RMALC: It’s time to rescue and defend Mexico by putting an end to NAFTA
Red Mexicana de Accion Frente al Libre Comercio (RMALC)
Mexico City. January 11, 2011: The North American Free Trade Agreement (NAFTA) was implemented on the first of January 17 years ago, an anniversary that just passed by and that most Mexicans were unaware of. Not surprising really since NAFTA isn’t something to be celebrated. Rather this deal should be roundly condemned as an action taken by the Mexican government that has lead to the dismantling of our industrial infrastructure, the loss of thousands of jobs, and the deepening of poverty. And as if that weren’t enough, the country has lost its food sovereignty and has seen its rural agricultural base decimated.
Alejandro Villamar, a member the Executive Council of the Mexican Action Network on Free Trade (RMALC acronym in Spanish) says “I don’t know anyone in their right mind who after 17 years would say that the government got it right. Today even industrialists are willing to say that the deal has been a crap-shoot with businesses going under, companies being shuttered, and jobs destroyed.”
It is shameful that we now import 46 per cent of all the food we consume in this country. Shameful as well that we are down to producing 20 million tons of corn while having to import a further 12 million tons of subsidized (U.S.) corn - leading inexorably to the destruction of both small farmer and indigenous economies.
“And then the government is apparently shocked by the fact that so many people after being deprived of their livelihoods in the rural areas, seek to better their lives by heading to the cities, or by going north and thereby putting their very lives at risk,” states Villamar.
Alberto Arroyo Picard, a researcher at the Autonomous University of Mexico and also a member of the Executive Council of RMALC adds, “Hidden behind the propaganda lauding the growth in exports and increased direct investments is the reality that those export sales are built on prior imports, and that all of this has lead to the disintegration of the country’s chains of production while our productive infrastructure is being de-nationalized. Under NAFTA Mexico hasn’t morphed into an exporting powerhouse, rather it serves as a platform for transnational corporations to do their exporting from”.
Following a meeting held in Mexico City on the 10th of January, the NAFTA Free Trade Commission Ministers repeated a list of supposed benefits accruing from this commercial agreement, this despite NAFTA having failed to meet its own objectives.
Mexico’s Economy Secretary Bruno Ferrari, U.S. Trade Representative Ron Kirk, and Canadian Minister of International Trade Peter Van Loan, together advanced the argument that opening up the borders and eliminating any remaining regulatory controls over commerce and investment are key principles that need to be deepened in order to make the North American economy more competitive. They claimed that NAFTA is the “catalyst for our economic recovery.” However, they seem to have forgotten that the economic model that this treaty is built upon is precisely the one that has caused the global crisis that we are now experiencing.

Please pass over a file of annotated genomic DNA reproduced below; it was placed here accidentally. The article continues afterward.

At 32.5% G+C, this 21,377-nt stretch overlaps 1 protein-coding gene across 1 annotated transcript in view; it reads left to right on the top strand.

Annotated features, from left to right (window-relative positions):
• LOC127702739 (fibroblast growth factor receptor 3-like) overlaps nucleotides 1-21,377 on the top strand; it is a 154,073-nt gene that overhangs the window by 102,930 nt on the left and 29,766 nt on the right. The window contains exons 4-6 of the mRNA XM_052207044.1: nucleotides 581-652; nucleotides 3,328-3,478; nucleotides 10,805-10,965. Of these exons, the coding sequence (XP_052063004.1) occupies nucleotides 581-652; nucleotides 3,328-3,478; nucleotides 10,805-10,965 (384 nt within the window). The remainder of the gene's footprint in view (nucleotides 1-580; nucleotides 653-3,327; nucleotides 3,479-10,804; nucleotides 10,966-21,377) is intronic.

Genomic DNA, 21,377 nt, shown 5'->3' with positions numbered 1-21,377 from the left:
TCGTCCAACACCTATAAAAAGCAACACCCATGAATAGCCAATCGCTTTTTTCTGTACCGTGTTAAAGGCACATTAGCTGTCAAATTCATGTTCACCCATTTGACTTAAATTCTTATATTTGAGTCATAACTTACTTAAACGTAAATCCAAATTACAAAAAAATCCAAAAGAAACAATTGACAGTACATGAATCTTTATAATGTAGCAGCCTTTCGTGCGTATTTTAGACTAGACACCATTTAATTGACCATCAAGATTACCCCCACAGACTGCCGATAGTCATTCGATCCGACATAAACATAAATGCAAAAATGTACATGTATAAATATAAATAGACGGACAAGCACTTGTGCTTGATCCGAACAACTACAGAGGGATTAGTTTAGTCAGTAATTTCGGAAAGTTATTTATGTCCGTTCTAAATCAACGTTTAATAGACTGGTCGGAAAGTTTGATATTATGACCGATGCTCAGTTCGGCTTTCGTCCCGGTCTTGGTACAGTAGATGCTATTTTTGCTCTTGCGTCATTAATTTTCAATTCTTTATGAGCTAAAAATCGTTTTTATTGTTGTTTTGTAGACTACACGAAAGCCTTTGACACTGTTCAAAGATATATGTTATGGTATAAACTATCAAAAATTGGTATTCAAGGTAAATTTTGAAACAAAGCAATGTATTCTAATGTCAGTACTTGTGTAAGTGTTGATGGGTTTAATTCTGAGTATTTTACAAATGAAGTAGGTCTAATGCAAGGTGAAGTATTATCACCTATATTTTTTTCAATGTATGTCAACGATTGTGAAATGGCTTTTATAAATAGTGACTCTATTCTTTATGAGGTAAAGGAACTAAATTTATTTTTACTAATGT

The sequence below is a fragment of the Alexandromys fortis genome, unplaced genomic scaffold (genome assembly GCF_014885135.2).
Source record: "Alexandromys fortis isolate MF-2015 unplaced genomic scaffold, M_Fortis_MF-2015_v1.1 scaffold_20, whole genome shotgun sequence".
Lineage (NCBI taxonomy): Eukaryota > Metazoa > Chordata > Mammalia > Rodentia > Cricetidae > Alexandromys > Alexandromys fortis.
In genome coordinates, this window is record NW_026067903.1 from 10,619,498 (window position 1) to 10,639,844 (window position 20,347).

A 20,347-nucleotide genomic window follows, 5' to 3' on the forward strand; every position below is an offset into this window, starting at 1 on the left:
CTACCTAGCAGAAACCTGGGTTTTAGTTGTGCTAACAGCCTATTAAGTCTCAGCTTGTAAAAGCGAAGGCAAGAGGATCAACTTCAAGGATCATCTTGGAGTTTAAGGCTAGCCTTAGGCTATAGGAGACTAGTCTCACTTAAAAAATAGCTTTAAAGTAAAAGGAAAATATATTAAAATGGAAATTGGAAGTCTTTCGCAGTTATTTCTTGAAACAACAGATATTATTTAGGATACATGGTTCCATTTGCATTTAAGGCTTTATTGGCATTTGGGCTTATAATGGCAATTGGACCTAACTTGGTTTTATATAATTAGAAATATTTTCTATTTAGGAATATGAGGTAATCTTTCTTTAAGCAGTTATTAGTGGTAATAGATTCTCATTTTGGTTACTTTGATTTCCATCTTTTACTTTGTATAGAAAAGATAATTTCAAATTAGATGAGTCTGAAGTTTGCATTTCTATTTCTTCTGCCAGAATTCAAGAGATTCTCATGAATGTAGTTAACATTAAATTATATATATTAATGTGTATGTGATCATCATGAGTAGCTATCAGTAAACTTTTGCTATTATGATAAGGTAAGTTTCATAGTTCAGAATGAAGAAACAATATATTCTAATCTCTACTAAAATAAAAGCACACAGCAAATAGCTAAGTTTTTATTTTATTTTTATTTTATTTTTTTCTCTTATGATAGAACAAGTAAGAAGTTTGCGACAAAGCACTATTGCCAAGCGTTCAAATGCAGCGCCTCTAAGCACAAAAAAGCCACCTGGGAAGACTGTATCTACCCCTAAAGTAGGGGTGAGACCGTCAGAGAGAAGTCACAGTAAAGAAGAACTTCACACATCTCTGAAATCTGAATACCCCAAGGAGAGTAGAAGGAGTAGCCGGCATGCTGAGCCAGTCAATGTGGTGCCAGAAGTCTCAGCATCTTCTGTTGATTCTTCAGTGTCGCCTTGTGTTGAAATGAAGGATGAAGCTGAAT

For RMALC these last 17 years have pointed out just how hollow government promises were when NAFTA was signed. At that time the officials were working to convince the public that NAFTA was going to be Mexico’s ticket to becoming a first world country replete with better salaries, better jobs, and enhanced industrial capacity, etc. Paradise was surely at hand!*
Even though NAFTA has meant that Mexico’s integration with the U.S. has been as a subordinate resulting in the loss of national sovereignty, the current government is not only insisting on deepening this dependency but it is also seeking to rekindle the North American Competitiveness Council (NACC) made up of the top CEOs from the three countries - a grouping originally struck under the Security and Prosperity Partnership (SPP).
For Mexico’s Economy Ministry it is very important to count “once again on recommendations coming from the region’s private sector”. In other words, the Ministry wants to get its marching orders from the heads of U.S. and Canadian transnational corporations plus the 10 Mexican corporate heads (NACC members) – all of whom the Ministry would call on to help shape national policy. In making this request of the private sector the Mexican government is clearly showing a foolish willingness to submit to that sector’s dictates.
The government is not even capable of adopting forceful measures when faced with the controversial halting by the U.S. of cross-border trucking. Rather, the government appears to be willing to accept the U.S. proposal for a ‘pilot program’ (not an option found in the NAFTA) with inspections and supervision (of Mexican trucks) to take place at the pleasure of the U.S. government.
For these and many other reasons RMALC believes that all Mexicans need to express their opposition to these types of developments. The time has come to rescue and to defend our Nation.
* RMALC has published a series of occasional papers that point out the negative impact that NAFTA has had on most Mexicans – these can be searched for (in Spanish) under the Seccion de Libros on the web page www.rmalc.org.mx.
Translation: Rick Arnold. Common Frontiers-Canada